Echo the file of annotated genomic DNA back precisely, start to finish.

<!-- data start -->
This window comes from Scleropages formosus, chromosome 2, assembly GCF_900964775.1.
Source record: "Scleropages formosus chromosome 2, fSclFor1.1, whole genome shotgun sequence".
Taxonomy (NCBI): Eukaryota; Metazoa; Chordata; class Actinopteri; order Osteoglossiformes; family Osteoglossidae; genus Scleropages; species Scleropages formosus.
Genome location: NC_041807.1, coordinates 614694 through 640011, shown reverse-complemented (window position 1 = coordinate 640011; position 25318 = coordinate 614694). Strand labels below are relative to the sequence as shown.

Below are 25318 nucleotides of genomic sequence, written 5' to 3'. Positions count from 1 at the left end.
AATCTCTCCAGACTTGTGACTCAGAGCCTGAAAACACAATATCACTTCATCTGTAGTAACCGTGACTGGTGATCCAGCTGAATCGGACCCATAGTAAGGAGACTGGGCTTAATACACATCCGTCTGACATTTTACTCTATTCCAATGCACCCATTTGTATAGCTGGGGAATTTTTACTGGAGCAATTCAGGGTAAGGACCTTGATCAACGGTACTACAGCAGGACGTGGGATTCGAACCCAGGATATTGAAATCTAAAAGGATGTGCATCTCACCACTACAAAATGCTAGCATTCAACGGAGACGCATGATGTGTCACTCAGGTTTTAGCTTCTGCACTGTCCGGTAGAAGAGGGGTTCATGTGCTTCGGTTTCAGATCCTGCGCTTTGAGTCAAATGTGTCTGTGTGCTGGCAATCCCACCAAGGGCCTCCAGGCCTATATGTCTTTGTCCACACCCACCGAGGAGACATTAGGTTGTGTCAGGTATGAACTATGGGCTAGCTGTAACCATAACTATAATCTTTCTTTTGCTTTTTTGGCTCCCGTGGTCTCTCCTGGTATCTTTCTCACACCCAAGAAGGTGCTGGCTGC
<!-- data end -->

This window comes from Scleropages formosus, chromosome 2, assembly GCF_900964775.1.
Source record: "Scleropages formosus chromosome 2, fSclFor1.1, whole genome shotgun sequence".
Taxonomy (NCBI): Eukaryota; Metazoa; Chordata; class Actinopteri; order Osteoglossiformes; family Osteoglossidae; genus Scleropages; species Scleropages formosus.
Genome location: NC_041807.1, coordinates 614694 through 640011, shown reverse-complemented (window position 1 = coordinate 640011; position 25318 = coordinate 614694). Strand labels below are relative to the sequence as shown.

Below are 25318 nucleotides of genomic sequence, written 5' to 3'. Positions count from 1 at the left end.
AATCTCTCCAGACTTGTGACTCAGAGCCTGAAAACACAATATCACTTCATCTGTAGTAACCGTGACTGGTGATCCAGCTGAATCGGACCCATAGTAAGGAGACTGGGCTTAATACACATCCGTCTGACATTTTACTCTATTCCAATGCACCCATTTGTATAGCTGGGGAATTTTTACTGGAGCAATTCAGGGTAAGGACCTTGATCAACGGTACTACAGCAGGACGTGGGATTCGAACCCAGGATATTGAAATCTAAAAGGATGTGCATCTCACCACTACAAAATGCTAGCATTCAACGGAGACGCATGATGTGTCACTCAGGTTTTAGCTTCTGCACTGTCCGGTAGAAGAGGGGTTCATGTGCTTCGGTTTCAGATCCTGCGCTTTGAGTCAAATGTGTCTGTGTGCTGGCAATCCCACCAAGGGCCTCCAGGCCTATATGTCTTTGTCCACACCCACCGAGGAGACATTAGGTTGTGTCAGGTATGAACTATGGGCTAGCTGTAACCATAACTATAATCTTTCTTTTGCTTTTTTGGCTCCCGTGGTCTCTCCTGGTATCTTTCTCACACCCAAGAAGGTGCTGGCTGC